Eat These 5 Foods to Recover Faster When You Get Glutened

You have celiac disease or gluten sensitivity and avoid the gluten enemy at all costs, but inevitably, at some point, gluten gets in. When it does, what will you do? While there is no guaranteed way to get the gluten out, there are steps we can take to help our bodies recover the trauma of gluten ingestion. Here are 5 foods to add to your diet to help your body recover faster. 1 - Blueberries have the highest cellular antioxidant activity of all fruits and vegetables. Blueberries are tiny antioxidant powerhouses. In fact, research shows blueberries have the highest cellular antioxidant activity of all fruits and vegetables. As a mini-refresher, antioxidants are naturally occurring phytochemicals (plant compounds) that combat damage to the cells in our body caused by oxidation and free radicals. Free radicals are molecules that have an unpaired electron. Now, to save us a lengthy (snooze fest) of a chemistry lesson here, think of free radicals this way - they are kind of like your crazy Aunt Lurlene, they're unattached and are liable to do just about anything at any time with anyone. : ) Seriously though, these rogue molecules are unstable and extremely reactive and are known to attack and damage other cells in the body, which can lead to serious illness. Of course, free radicals are produced in the body as the result of various normal metabolic reactions going on all the time. Normally, our bodies are equipped to handle this, but when extra free radicals are produced, due ...
Source: Healthy Living - The Huffington Post - Category: Consumer Health News Source Type: news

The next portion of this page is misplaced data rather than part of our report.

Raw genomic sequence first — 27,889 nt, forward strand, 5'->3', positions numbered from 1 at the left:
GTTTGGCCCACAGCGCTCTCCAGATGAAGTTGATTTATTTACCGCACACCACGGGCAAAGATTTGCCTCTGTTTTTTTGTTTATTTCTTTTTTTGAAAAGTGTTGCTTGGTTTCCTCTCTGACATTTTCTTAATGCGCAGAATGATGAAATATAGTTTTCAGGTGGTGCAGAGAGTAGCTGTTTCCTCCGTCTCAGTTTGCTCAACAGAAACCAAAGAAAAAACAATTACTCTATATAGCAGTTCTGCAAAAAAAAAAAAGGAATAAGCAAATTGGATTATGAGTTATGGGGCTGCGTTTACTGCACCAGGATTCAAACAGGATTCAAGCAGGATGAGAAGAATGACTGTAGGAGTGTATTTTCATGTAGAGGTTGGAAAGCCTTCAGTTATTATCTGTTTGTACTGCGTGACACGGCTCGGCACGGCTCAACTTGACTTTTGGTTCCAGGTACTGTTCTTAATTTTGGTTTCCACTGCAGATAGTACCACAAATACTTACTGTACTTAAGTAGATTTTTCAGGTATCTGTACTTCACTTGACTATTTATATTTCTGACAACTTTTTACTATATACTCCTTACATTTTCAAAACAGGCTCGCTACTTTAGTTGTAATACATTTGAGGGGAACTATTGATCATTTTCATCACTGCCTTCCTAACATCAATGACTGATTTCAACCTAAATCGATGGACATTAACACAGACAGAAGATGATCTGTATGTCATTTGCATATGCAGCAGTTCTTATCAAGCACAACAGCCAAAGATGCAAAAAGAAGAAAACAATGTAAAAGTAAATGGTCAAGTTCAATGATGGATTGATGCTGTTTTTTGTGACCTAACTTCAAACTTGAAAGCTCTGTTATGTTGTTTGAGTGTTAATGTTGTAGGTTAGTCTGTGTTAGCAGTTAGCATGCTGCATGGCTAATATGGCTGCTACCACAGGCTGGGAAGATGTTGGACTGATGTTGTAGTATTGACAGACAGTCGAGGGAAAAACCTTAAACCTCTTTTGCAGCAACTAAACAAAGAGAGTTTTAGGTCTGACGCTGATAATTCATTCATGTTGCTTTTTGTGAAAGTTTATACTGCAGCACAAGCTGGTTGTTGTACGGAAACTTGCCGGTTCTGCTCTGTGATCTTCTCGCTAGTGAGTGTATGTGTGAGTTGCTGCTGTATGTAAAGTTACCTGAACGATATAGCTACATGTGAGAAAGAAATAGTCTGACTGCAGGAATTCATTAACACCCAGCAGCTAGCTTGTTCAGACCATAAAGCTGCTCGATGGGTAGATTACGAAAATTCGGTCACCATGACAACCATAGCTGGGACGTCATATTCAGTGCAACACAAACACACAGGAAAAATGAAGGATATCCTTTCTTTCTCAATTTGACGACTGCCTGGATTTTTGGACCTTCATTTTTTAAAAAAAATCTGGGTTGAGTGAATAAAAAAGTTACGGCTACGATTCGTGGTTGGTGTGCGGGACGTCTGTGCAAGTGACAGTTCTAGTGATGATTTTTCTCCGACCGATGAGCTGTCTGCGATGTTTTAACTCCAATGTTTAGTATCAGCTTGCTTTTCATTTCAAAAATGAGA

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Authors: Pappas-Gogos G, Baltagiannis EG, Kyrochristos ID, Ziogas DE, Goussia A, Mitsis M, Roukos DH PMID: 32250157 [PubMed - as supplied by publisher]
Source: Future Medicine: Biomarkers in Medicine - Category: Internal Medicine Tags: Biomark Med Source Type: research
Authors: Nazemalhosseini-Mojarad E, Sanjabi F, Babini H PMID: 32250155 [PubMed - as supplied by publisher]
Source: Future Medicine: Biomarkers in Medicine - Category: Internal Medicine Tags: Biomark Med Source Type: research
Conclusion: The mSHOX2/mPTGER4 assay showed some values with more limitations in lung cancer early detection. PMID: 32250153 [PubMed - as supplied by publisher]
Source: Future Medicine: Biomarkers in Medicine - Category: Internal Medicine Tags: Biomark Med Source Type: research
Series Type : Expression profiling by high throughput sequencing ; Genome binding/occupancy profiling by high throughput sequencingOrganism : Homo sapiensThis SuperSeries is composed of the SubSeries listed below.
Source: GEO: Gene Expression Omnibus - Category: Genetics & Stem Cells Tags: Expression profiling by high throughput sequencing Genome binding/occupancy profiling by high throughput sequencing Homo sapiens Source Type: research
Contributors : Spencer Arnesen ; Jason GertzSeries Type : Genome binding/occupancy profiling by high throughput sequencingOrganism : Homo sapiensWhile breast cancer patients with tumors that express estrogen receptor α (ER) generally respond well to hormone therapies that block ER’s actions, a significant number relapse. Approximately 30% of these recurrences harbor activating mutations in ER’s ligand binding domain. ER mutations have been shown to confer ligand-independent function to ER; however, much is still unclear regarding the effect of mutant ER beyond its estrogen independence. To investigate mut...